Give us all a break, Joe.
Joe Eszterhas took out an ad in both Hollywood papers Wednesday, asking the wannabes of the music world to send in original, self-produced cassettes of their work for possible use in his “An Alan Smithee” film.
He said Cinergi is unable to finance the movie’s music due to financial problems and that he doesn’t expect distributor Disney to finance the music. Of course, the publicity-hungry writer hasn’t even contacted Disney about financing a soundtrack.
As he sits in his multimillion-dollar home in Malibu, he also laments: “Considering the expensive nature of my divorce settlement and the number of babies we have running around our house, I can’t afford to finance the music either. I have already put my entire fee into the budget of the movie.”
How benevolent of Mr. Eszterhas.
He goes on: “I can’t pay you anything, but if a record company winds up putting out a soundtrack to the movie and your song is included, then you will be paid.” Of course, NOT until the label’s costs for promoting, marketing and distributing are recouped, as my colleague, Adam Sandler, points out. By the way, if anyone is desperate enough to send in their tapes, at least have the smarts to own publishing rights.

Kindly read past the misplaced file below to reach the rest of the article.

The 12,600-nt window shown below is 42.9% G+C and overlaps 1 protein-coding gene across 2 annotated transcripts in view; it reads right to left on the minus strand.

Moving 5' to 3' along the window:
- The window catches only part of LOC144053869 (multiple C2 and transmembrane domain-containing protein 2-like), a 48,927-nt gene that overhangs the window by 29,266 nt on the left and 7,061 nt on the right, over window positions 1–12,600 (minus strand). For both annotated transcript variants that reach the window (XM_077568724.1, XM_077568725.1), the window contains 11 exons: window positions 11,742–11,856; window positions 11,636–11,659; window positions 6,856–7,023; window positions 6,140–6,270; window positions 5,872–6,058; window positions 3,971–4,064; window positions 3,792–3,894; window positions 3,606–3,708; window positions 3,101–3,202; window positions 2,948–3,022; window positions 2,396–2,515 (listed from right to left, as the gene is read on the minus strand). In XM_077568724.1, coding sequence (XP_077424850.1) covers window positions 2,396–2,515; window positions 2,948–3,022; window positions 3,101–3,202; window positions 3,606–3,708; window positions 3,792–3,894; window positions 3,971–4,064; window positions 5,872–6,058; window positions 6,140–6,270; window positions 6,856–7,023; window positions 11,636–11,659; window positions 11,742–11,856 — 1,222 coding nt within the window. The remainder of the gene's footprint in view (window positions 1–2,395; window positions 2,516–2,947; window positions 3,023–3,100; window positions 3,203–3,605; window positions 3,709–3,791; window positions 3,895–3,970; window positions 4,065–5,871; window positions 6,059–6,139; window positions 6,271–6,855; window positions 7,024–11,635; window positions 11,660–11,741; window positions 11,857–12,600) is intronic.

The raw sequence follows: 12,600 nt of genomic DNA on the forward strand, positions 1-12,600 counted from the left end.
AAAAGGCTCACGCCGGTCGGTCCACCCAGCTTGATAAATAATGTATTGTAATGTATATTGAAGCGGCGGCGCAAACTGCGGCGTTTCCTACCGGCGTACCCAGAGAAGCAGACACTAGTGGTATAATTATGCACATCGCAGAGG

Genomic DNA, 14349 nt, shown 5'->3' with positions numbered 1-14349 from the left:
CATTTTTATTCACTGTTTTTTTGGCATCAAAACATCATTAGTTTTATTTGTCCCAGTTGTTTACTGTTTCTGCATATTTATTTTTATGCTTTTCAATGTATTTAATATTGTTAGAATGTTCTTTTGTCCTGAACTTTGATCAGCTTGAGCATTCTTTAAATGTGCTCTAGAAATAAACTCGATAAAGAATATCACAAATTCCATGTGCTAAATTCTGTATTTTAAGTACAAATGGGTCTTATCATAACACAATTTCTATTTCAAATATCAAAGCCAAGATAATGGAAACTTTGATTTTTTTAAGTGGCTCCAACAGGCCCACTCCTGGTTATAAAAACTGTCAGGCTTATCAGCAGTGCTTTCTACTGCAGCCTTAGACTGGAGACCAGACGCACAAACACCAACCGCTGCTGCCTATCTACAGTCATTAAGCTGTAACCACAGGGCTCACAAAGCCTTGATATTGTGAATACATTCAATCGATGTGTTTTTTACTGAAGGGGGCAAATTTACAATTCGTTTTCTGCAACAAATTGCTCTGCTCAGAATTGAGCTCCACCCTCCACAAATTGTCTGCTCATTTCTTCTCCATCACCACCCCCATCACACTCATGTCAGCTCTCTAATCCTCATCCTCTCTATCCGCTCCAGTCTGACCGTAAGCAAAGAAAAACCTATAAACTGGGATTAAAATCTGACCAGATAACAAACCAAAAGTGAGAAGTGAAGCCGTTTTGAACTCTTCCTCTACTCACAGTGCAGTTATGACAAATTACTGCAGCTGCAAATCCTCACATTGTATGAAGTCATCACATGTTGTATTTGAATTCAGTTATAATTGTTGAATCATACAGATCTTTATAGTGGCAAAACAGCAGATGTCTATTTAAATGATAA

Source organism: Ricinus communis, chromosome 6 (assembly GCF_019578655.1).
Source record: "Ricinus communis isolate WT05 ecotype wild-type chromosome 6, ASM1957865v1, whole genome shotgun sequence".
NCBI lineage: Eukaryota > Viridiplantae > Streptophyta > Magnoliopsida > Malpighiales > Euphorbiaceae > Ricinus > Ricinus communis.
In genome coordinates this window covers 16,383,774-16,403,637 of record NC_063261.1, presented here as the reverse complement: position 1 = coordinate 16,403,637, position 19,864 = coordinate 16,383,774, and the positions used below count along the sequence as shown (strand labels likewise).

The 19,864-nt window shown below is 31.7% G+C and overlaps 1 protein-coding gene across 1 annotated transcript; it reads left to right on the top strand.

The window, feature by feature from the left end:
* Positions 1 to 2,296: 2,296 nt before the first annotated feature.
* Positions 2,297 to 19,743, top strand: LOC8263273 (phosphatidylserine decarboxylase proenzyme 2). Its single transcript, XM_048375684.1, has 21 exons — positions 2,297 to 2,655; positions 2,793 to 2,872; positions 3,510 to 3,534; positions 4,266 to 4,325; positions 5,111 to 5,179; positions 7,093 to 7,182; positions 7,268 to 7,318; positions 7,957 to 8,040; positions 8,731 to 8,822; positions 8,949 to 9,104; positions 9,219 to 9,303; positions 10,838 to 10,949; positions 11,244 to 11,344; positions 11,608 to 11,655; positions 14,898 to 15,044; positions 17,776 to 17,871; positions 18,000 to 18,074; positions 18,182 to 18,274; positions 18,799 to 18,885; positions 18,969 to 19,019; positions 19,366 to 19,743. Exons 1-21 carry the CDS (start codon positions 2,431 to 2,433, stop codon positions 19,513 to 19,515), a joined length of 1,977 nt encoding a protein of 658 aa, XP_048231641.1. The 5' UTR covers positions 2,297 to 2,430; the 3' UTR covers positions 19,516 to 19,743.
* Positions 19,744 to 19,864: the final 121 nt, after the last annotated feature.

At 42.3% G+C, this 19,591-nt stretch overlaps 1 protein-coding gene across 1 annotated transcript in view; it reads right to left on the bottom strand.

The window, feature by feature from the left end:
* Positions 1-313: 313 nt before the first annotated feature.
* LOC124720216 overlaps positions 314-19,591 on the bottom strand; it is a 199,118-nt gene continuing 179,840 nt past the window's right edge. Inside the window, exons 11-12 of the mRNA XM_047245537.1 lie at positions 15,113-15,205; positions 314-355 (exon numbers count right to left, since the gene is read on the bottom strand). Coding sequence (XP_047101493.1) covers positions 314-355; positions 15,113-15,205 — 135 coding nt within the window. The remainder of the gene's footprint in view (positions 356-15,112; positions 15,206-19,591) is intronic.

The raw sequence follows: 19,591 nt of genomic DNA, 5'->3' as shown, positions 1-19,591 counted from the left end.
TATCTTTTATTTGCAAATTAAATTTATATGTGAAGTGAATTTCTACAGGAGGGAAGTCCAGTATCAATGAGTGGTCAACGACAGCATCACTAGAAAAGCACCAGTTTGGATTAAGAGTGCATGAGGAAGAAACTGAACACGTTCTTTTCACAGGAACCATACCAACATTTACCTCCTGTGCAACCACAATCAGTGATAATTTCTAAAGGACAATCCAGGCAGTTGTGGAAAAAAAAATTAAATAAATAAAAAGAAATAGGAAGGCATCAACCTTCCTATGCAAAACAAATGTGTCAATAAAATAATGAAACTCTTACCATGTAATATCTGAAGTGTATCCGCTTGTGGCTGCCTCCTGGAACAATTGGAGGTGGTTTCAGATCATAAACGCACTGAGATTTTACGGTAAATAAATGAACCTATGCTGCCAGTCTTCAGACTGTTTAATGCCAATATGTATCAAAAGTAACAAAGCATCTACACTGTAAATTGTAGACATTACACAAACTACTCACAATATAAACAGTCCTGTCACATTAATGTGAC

Eszterhas, who is now crying poor and ready to feed on starving musicians, is one of the highest-paid screenwriters in town. Let’s look at a sampling of some of his deals.
Hmm … a $2 million against $4 million deal to write “Land of the Free,” a settlement of $2.75 million for two drafts on “Gangland,” $1.5 million against $3.4 million to script “Reliable Sources,” $3 million for “Basic Instinct,” $1 million to write “Sliver.” He sold “Foreplay” to the now defunct Savoy Pictures for $3.5 million, and let’s not forget “One Night Stand,” which threw everyone for a loop when New Line Cinema stuffed $4 million into his pockets for a four-page treatment.
Gosh, I can see why Eszterhas can’t afford bupkis.
Except, of course, for the full-page ads that cost a total of about $4,000 for space alone.
Why not run the ad in a more appropriate venue — like the classifieds of Screw magazine.